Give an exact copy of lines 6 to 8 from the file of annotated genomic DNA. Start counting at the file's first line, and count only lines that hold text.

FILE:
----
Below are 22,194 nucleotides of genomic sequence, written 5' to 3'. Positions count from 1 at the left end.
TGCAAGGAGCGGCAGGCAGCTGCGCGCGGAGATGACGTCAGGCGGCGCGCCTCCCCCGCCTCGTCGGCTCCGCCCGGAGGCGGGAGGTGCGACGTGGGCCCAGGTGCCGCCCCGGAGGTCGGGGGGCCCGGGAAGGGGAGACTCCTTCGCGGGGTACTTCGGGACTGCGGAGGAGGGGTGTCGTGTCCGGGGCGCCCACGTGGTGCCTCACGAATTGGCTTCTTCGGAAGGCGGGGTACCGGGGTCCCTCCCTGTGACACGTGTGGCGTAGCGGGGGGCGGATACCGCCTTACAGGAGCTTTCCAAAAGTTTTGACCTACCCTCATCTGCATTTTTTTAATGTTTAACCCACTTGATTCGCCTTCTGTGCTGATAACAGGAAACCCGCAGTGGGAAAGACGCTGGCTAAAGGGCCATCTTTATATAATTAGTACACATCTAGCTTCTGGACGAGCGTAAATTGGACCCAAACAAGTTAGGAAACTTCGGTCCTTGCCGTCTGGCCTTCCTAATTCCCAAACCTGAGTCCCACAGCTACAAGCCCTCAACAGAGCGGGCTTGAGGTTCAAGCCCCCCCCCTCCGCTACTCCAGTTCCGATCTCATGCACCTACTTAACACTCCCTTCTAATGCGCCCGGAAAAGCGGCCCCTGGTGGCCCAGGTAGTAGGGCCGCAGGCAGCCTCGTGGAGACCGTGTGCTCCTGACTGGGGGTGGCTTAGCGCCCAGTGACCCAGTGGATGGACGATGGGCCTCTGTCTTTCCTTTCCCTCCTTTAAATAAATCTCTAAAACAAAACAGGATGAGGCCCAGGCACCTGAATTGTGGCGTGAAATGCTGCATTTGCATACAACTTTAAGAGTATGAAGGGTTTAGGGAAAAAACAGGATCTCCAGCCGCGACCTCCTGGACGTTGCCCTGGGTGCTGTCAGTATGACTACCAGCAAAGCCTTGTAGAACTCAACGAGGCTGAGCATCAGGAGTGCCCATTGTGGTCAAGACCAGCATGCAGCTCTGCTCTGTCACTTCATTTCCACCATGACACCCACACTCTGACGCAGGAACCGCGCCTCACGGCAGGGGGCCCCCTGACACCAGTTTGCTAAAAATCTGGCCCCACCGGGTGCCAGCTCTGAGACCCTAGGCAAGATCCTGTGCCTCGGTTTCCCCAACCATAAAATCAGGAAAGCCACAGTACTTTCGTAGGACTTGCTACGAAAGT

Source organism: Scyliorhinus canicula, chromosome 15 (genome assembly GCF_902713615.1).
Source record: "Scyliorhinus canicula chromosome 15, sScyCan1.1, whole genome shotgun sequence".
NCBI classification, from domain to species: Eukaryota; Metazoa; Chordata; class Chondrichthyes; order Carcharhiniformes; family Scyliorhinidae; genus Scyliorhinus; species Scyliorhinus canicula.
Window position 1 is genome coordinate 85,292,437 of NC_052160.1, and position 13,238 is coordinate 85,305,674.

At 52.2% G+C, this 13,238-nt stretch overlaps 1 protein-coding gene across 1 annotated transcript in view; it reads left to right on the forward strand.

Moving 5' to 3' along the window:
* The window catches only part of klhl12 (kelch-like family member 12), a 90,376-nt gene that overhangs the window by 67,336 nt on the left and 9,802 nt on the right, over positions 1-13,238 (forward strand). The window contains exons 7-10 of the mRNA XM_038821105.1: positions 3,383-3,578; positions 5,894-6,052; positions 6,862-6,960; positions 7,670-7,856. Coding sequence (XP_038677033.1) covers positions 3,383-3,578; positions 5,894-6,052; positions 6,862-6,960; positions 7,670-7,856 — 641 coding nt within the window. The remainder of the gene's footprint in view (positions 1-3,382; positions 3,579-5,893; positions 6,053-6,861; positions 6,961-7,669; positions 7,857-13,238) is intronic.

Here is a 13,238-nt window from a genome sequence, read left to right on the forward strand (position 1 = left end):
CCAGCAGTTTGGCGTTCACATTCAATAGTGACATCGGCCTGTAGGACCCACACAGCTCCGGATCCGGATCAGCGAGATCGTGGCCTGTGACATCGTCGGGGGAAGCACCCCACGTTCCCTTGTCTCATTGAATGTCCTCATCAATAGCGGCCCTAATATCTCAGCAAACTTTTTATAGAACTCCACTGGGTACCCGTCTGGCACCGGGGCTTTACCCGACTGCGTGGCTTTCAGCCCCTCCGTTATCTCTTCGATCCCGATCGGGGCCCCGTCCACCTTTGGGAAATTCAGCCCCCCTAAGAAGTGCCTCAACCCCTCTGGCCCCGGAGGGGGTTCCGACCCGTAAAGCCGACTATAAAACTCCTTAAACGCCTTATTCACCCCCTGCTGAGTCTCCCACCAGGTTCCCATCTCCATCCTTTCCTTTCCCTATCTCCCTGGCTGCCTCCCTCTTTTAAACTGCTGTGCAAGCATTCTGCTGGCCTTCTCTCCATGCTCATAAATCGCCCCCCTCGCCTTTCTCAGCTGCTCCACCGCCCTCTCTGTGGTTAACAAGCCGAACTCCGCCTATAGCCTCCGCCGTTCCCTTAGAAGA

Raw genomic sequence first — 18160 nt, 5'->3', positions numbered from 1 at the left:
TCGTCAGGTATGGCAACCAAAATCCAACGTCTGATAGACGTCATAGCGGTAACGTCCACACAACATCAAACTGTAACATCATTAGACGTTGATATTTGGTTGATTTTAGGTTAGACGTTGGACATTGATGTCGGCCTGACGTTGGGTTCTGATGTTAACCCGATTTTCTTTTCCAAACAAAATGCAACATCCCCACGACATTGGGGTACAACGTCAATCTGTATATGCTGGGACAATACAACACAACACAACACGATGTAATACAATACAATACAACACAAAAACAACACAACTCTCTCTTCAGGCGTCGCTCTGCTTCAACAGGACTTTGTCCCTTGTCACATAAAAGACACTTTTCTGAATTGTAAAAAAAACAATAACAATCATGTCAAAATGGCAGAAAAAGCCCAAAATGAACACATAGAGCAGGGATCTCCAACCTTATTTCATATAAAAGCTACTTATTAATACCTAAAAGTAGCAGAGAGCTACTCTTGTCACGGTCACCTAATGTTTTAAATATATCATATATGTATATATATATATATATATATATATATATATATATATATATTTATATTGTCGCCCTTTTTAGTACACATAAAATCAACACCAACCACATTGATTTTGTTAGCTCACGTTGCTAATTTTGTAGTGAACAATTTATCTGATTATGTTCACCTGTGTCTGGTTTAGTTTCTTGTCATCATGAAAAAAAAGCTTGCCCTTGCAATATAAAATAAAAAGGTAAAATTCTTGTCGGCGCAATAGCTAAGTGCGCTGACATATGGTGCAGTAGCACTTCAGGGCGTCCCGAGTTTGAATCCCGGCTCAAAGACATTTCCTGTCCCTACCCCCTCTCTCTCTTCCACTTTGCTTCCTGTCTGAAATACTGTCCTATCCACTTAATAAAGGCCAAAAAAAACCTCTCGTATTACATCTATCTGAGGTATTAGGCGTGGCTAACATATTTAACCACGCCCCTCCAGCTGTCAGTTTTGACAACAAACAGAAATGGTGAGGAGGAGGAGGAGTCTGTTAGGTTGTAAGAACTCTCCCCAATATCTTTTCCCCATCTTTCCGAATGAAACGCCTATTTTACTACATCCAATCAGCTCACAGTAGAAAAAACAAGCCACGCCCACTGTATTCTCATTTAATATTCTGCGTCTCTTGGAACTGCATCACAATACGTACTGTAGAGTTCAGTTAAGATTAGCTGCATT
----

Window position 1 is genome coordinate 85,292,437 of NC_052160.1, and position 13,238 is coordinate 85,305,674.

At 52.2% G+C, this 13,238-nt stretch overlaps 1 protein-coding gene across 1 annotated transcript in view; it reads left to right on the forward strand.

Moving 5' to 3' along the window: